If Shinawatra’s first term as Prime Minister was remarkable for bringing attention to a previously ignored group of people, then his aborted second term was notable for causing the schism that Thai politics exhibits to this day. By the end of his first term, his influence was such that the TRT secured 374/500 seats in Parliament—just one seat away from exactly 75 percent— in the 2005 general election. For the most part, life in Thailand flowed smoothly for the next seven months. Then, in Sept., the already heady discord between Shinawatra and media tycoon Sondhi Limthongkul burst when the latter accused the former of violating the ecclesiastical power of King Bhumibol Adulyadej. The specific charge was that, when the government appointed a new Supreme Patriarch to replace the sick one already in power, it overstepped its boundaries; Thai religious law stipulates that only the King can appoint Supreme Patriarchs, who must be nominated by the Supreme Sangha Council.
Shinawatra’s term did not get any easier. On Sept. 27, when the Manager Daily newspaper (started by Limthongkul) published a sermon made by a Buddhist monk named Luang Ta Maha Bua, who was now one of Shinawatra’s most vehement critics. The fact that monks are above criticism in Thailand only amplified the controversy of Bua’s disapproval. Shinawatra had to sue the newspaper, not the monk, for ฿500 million THB (ca. $15.5 million USD), which lead to accusations of silencing the press. In the subsequent lawsuit, Limthongkul’s lawyers argued that Shinawatra was wrong to single out the Manager Daily because all the newspapers published Bua’s sermon; while Shinawatra’s lawyers argued not only that the other newspapers only published excerpts of Bua’s sermon, but also that the Manager Daily published the sermon itself under a vilifying headline. Ultimately, civil-rights lawyer Thongbai Thongpo said the lawsuit was not “an attack on freedom of the press.”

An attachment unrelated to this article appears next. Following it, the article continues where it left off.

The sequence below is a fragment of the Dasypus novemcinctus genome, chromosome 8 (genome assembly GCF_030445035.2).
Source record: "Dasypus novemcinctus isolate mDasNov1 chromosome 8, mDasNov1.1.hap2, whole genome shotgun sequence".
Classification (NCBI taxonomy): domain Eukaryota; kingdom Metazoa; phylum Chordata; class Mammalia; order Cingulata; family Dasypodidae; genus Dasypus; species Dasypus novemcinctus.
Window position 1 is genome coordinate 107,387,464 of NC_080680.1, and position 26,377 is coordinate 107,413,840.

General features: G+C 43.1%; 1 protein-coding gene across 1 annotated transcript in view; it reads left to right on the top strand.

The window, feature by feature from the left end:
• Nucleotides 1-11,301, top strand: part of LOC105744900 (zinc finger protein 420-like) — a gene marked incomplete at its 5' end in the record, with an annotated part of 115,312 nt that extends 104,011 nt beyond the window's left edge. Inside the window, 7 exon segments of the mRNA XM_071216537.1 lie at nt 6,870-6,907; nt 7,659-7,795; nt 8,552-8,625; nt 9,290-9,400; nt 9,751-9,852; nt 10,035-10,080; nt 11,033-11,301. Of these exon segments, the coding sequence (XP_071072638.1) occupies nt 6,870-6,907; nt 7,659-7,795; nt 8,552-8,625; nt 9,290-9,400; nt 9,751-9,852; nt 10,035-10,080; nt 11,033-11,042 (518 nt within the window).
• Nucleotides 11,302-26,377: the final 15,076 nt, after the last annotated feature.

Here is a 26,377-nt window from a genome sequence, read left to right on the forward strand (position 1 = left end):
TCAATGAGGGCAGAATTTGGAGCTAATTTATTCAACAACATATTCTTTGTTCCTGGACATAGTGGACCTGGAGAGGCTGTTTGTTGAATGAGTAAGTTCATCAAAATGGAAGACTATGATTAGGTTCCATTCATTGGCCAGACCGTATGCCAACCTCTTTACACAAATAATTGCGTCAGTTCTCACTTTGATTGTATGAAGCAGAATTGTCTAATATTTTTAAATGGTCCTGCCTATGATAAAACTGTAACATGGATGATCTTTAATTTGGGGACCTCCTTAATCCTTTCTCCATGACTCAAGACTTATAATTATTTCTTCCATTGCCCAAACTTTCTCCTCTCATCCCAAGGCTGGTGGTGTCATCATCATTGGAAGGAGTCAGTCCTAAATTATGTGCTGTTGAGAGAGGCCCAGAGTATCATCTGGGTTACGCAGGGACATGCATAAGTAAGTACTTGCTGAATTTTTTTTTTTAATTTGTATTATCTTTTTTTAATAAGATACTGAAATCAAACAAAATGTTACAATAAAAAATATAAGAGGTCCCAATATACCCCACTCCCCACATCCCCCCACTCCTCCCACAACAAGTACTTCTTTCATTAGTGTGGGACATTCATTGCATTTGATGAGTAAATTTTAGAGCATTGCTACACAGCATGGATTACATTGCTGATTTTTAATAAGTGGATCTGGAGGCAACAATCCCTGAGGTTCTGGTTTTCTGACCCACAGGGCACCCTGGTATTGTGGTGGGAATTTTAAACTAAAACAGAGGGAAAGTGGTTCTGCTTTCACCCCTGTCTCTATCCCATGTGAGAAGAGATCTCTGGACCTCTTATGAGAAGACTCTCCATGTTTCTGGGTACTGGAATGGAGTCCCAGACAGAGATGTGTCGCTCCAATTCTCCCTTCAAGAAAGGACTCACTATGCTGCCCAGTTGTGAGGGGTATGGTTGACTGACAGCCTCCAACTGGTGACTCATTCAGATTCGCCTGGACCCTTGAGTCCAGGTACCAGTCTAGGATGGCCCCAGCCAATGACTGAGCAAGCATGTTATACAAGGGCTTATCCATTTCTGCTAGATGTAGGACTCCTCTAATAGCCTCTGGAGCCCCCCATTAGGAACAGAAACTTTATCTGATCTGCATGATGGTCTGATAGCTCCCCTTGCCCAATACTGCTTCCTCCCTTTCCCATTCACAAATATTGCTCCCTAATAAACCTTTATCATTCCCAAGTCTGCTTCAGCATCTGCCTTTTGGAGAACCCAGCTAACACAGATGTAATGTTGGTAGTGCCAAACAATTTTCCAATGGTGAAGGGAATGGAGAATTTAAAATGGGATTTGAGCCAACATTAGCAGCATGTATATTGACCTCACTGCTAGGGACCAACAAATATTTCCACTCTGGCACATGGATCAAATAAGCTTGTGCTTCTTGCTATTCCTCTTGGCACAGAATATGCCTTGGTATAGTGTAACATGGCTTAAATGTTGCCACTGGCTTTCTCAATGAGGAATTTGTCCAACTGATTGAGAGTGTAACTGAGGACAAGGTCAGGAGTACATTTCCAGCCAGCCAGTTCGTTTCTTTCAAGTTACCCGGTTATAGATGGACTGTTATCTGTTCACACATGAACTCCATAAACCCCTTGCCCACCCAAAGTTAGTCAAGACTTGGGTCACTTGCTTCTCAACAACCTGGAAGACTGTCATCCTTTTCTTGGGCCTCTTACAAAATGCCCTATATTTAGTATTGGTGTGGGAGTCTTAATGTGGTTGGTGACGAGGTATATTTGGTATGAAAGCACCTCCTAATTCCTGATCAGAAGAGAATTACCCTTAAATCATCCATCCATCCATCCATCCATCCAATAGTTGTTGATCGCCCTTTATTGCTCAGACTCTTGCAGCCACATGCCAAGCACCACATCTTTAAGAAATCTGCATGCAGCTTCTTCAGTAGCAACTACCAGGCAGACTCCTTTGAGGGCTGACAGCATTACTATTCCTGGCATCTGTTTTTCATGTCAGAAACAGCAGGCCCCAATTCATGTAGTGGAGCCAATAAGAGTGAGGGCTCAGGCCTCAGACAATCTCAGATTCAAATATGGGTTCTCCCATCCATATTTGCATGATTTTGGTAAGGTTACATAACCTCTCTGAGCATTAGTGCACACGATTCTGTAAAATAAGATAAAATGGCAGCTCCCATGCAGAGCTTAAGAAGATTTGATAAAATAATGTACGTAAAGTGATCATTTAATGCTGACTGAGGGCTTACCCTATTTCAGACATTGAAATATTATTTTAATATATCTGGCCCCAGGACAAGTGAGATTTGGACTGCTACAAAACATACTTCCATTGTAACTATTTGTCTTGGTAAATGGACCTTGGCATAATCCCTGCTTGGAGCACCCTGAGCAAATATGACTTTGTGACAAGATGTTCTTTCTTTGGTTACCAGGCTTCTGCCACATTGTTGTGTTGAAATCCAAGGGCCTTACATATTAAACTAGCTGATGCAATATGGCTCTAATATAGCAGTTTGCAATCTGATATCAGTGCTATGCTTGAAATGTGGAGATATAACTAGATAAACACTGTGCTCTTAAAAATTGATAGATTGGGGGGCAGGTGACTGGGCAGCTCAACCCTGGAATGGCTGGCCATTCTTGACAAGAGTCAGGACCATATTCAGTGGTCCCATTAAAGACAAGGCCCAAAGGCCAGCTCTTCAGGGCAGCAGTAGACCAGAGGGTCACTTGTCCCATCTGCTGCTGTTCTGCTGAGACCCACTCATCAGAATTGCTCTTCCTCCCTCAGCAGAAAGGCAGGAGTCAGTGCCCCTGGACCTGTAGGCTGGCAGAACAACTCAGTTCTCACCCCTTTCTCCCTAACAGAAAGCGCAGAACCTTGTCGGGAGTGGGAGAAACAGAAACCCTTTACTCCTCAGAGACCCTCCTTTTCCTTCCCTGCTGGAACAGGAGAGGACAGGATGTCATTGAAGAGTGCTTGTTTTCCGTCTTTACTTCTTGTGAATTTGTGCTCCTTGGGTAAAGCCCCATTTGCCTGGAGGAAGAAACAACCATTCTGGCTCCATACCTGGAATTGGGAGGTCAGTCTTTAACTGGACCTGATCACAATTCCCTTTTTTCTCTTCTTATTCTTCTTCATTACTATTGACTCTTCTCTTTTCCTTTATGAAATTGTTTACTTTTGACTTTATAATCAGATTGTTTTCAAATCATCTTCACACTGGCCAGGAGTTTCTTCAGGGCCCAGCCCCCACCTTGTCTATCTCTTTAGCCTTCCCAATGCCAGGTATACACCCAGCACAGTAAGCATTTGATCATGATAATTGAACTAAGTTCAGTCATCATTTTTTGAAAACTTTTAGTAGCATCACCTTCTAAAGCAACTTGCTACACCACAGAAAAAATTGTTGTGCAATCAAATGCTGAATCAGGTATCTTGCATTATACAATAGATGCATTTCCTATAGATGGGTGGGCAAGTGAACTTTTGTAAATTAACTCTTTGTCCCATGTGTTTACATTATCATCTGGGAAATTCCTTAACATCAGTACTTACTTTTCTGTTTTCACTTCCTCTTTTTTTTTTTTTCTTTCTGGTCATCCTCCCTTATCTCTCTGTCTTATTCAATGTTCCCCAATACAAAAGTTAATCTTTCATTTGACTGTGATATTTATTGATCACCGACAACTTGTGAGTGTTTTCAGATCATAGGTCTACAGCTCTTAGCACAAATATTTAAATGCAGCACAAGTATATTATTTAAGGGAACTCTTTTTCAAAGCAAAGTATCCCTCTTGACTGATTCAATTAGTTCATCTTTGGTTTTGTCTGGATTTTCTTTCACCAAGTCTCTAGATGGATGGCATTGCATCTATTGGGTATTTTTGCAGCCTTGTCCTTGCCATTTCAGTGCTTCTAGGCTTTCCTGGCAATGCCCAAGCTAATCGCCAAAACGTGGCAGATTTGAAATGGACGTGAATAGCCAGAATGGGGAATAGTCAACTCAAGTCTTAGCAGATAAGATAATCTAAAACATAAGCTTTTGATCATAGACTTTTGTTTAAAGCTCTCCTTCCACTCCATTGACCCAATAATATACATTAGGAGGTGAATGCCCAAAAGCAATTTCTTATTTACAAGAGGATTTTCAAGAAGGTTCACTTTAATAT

Other controversies (e.g. the Temple of the Emerald Buddha incident, in which Manager Daily’s website alleged that, by presiding over a ceremony at Thai Buddhism’s holiest site, Shinawatra took away the King’s power) peppered Shinawatra’s second term, but he survived them all. Then came the year 2006.
To humor the Thai Telecommunication Act, enacted on Jan. 20, the Shinawatra family sold its 49-percent share of Shin Corporation to Temasek Holdings, owned by the Singaporean government. Under the earlier Telecom Business Law, enacted in Nov. 2001, foreign investment was limited to 25 percent of a company’s portfolio. Shin Corp.’s competitors, DTAC (owned 40 percent by Norway’s Telenor) and TA Orange (owned 49 percent by France’s Orange S. A.), wanted to increase that limit because they believed it stifled foreign investment.
The transaction itself happened on Jan. 23, when the family’s share was sold to two of Temasek Holdings’ nominees, Aspen Holdings and Cedar Holdings. Criticism of the sale came from the facts that (1) the law was changed just before the sale happened, (2) a Thai company was sold to a Singaporean company and (3) the transaction was exempt from the capital gains tax. This last item was significant because the families of Shinawatra and his wife Potjaman (née Damapong) earned about ฿73 billion THB (ca. $1.9 billion USD) from the sale.
The sale was the last straw for the Thai people, who by now had long been concerned with how Shinawatra used his power. His dissolution of the House of Representatives in Apr., following the 2006 general election, only jelled the people’s frustration with him. After the King intervened (something he rarely does), calling out the elections as the sham they were, the Constitutional Court ordered new elections to be held in Oct. Unfortunately, Army Commander General Sonthi Boonyaratglin beat the courts to the punch on Sept. 19, while Shinawatra spoke at the United Nations’ Council on Foreign Relations. As for the TRT, the Constitutional Tribunal dissolved it on May 30, 2007; but it has since reincarnated three times, the newest of which is under the command of Yingluck Shinawatra.